Alice Faye Duncan on civil rights and storytelling at NAPAC Juneteenth event
Published 2:03 pm Monday, June 20, 2022
BY MAIA BRONFMAN
“I believe that the dead talk.”
And Alice Faye Duncan believes she is the chosen vessel to tell their stories.
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“I believe that the dead are looking for a body and they are looking for a voice in the world,” said Duncan, an author, librarian and teacher. “Through providence I was a chosen vessel.”
Duncan spoke at NAPAC as part of the week-long Soul Food Fusion Festival. About 30 people attended the event on Thursday evening.
Duncan, whose works include “Opal Lee and What it Means to be Free,” “Memphis, Martin and the Mountaintop” and “Evicted, the Struggle for the Right to Vote,” said she writes what she does because she grew up in Memphis, Tennessee, during the Civil Rights era. She said she was from the same neighborhood as the men in the sanitation strike in 1968 and the Black city councilman who helped end the strike.
The strike strategist Reverend Starks was her church minister. Ernest Withers was her church photographer and played a pivotal role in the photography of the era.
“Ernest Withers took the first and Ernest Withers took the last,” Duncan said about the photography of the Civil Rights era. The last image is the iconic photograph of Dr. Martin Luther King Jr. in Memphis before he was assassinated in 1968.
The first photograph was in Money, Mississippi, after Emmet Till was lynched. “They said, ‘Black boy, we’re gonna let you in this court but we’re not gonna let you use your camera’,” Duncan said. “But he did.”
Withers took the photo of Moses Wright pointing at his cousin’s accused killer.
“Someone say zeitgeist,” said Duncan to the audience about Rosa Parks, the bus boycott and Martin Luther King Jr going to Montgomery, all in the wake of the trial.
When Duncan met Withers, she said he gave her a book about the tent city struggle in Fayette County, Tennessee.
“When I saw these farmers and all their sad-faced children, I said ‘what is this?’ He said ‘this is tent city.’ And I spent the next 15 years researching and writing that book,” Duncan said.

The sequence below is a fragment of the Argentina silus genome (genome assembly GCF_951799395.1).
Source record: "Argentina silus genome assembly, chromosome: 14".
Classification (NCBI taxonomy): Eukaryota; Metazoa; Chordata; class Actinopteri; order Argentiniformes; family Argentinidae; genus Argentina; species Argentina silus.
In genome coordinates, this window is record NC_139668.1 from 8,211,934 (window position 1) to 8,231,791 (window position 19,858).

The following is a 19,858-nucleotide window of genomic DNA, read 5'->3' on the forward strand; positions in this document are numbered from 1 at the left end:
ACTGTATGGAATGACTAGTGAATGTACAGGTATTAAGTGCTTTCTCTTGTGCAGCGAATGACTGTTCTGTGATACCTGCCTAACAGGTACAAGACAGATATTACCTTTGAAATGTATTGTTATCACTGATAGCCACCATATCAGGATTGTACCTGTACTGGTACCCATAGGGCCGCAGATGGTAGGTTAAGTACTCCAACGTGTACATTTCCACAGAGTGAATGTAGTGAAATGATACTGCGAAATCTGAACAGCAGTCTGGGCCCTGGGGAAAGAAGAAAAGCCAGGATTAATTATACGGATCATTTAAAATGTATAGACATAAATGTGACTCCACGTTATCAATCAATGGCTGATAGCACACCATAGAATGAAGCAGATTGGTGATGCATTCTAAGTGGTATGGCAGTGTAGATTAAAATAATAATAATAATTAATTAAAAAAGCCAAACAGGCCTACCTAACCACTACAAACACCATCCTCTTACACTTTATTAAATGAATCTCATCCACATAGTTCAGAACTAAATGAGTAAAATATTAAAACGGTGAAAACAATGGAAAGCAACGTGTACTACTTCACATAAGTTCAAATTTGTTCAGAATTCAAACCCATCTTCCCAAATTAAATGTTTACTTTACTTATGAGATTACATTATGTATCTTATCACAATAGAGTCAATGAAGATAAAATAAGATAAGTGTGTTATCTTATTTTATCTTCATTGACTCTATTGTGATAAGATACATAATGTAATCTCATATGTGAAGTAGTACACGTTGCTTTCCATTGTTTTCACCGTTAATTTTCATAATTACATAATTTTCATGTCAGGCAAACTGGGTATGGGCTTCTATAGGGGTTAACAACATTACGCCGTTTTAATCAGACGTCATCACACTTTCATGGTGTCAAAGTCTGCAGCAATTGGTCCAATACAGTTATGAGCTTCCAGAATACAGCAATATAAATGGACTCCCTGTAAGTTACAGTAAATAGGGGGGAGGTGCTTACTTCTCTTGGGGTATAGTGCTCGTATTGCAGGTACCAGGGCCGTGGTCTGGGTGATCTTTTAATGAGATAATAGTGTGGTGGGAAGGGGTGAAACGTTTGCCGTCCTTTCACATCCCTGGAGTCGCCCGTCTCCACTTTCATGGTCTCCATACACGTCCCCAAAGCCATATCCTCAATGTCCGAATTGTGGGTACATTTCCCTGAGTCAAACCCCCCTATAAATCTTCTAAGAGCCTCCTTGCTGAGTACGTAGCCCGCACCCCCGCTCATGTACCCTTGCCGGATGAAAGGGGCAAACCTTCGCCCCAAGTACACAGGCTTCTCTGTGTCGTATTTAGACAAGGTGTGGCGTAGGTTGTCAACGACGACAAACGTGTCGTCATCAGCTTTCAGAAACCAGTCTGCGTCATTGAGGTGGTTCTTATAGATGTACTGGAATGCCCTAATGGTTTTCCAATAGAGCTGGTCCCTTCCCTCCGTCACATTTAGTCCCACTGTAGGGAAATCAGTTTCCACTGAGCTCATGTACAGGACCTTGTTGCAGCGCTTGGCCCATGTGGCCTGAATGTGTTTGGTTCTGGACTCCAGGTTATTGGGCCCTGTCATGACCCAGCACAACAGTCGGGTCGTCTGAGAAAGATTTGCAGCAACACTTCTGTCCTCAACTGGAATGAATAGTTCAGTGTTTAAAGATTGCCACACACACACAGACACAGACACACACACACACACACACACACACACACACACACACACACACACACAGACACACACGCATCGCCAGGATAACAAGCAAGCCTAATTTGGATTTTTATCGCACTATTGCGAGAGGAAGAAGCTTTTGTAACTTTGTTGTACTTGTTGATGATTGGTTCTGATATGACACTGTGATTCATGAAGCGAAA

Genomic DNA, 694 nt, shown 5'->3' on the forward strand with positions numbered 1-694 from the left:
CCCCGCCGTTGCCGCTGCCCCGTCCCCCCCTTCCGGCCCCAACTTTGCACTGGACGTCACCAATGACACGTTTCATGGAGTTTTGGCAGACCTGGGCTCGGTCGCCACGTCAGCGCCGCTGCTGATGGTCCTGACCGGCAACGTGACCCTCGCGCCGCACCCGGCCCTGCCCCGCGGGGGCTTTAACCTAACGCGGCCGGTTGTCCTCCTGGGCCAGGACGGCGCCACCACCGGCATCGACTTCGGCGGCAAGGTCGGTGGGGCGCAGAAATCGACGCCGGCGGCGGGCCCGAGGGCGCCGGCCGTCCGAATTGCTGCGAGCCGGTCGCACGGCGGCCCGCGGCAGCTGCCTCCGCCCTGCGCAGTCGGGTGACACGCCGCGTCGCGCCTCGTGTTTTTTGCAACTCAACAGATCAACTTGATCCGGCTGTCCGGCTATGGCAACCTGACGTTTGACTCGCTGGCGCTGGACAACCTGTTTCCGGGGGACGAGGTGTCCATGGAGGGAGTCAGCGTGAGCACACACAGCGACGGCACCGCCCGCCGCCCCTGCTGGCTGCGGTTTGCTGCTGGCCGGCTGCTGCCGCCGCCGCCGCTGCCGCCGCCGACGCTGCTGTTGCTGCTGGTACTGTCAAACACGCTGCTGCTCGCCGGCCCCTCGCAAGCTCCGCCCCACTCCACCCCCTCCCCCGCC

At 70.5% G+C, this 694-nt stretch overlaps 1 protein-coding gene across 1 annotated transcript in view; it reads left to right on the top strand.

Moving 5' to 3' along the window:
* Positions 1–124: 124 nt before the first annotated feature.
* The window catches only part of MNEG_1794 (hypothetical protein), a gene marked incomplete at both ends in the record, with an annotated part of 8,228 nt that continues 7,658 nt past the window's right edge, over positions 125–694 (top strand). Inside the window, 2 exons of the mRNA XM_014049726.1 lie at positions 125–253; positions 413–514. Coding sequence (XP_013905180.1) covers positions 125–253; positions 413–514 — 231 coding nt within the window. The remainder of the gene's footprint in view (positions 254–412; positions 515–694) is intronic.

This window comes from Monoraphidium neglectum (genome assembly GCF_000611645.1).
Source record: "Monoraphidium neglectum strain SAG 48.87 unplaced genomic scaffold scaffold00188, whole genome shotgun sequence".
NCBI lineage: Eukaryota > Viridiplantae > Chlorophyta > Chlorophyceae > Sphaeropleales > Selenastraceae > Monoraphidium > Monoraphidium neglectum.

In 1960 sharecroppers in western Tennessee started the voting rights movement when they risked eviction to vote. They lived in tents until 1962, Duncan said.
“That inspired John Lewis to tell his college friends that they needed to do the same thing the sharecroppers did in Tennessee,” Duncan said. Then the Voting Rights Act was passed in 1964.
“Your schools still are not equally funded. They’re closing your public schools in the name of the charter. What are you going to do?” Duncan said to the audience.
Her poetic retelling was woven with prompts. She spoke about bravery, about action. From her book about “Opal Lee and What it Means to be Free,” she taught the five things for celebrating Juneteenth.
“Before we get to the barbecue, the music, the red Kool-Aid, we need to make it a time of reflection,” Duncan said.
“It is a time of music and praise, festival and fellowship, a time for listening to elders,” she added.
The last thing, Duncan said, is “Juneteenth is a unifier that represents freedom, and freedom is for everyone.”
“If there had not been Quakers on the underground railroad, Harriet Tubman would not have made it to Canada,” she said.
To conclude her talk, Duncan read her book “Yellow Dog Blues.”
“It’s a fable about laughter, love, loss and the Mississippi Delta,” Duncan said.
It is also what brought Duncan to Natchez. She said she had wanted to meet Tate Taylor, founder of Film Natchez and owner of Crooked Letter Picture Company, to bring her book to the cinema.
“Evicted,” her book about tent city, she said also needed to be made into a film.
“Since he’s in the South he can do something really powerful and poignant,” Duncan said.
She has yet to meet Taylor, or formalize movie plans, but that curiosity led her to meet Betty Jo Harris, coordinator for the Natchez Literary and Cinema Celebration. Harris connected Duncan to Jarita Frazier-King, coordinator for Natchez’s Juneteenth celebration, who set up the talk.
Duncan will participate in the 2023 Natchez Literary and Cinema festival. The theme for the festival, to be held in February, is home and women.
More about Duncan, her personal history and literary works, can be found at alicefayeduncan.com.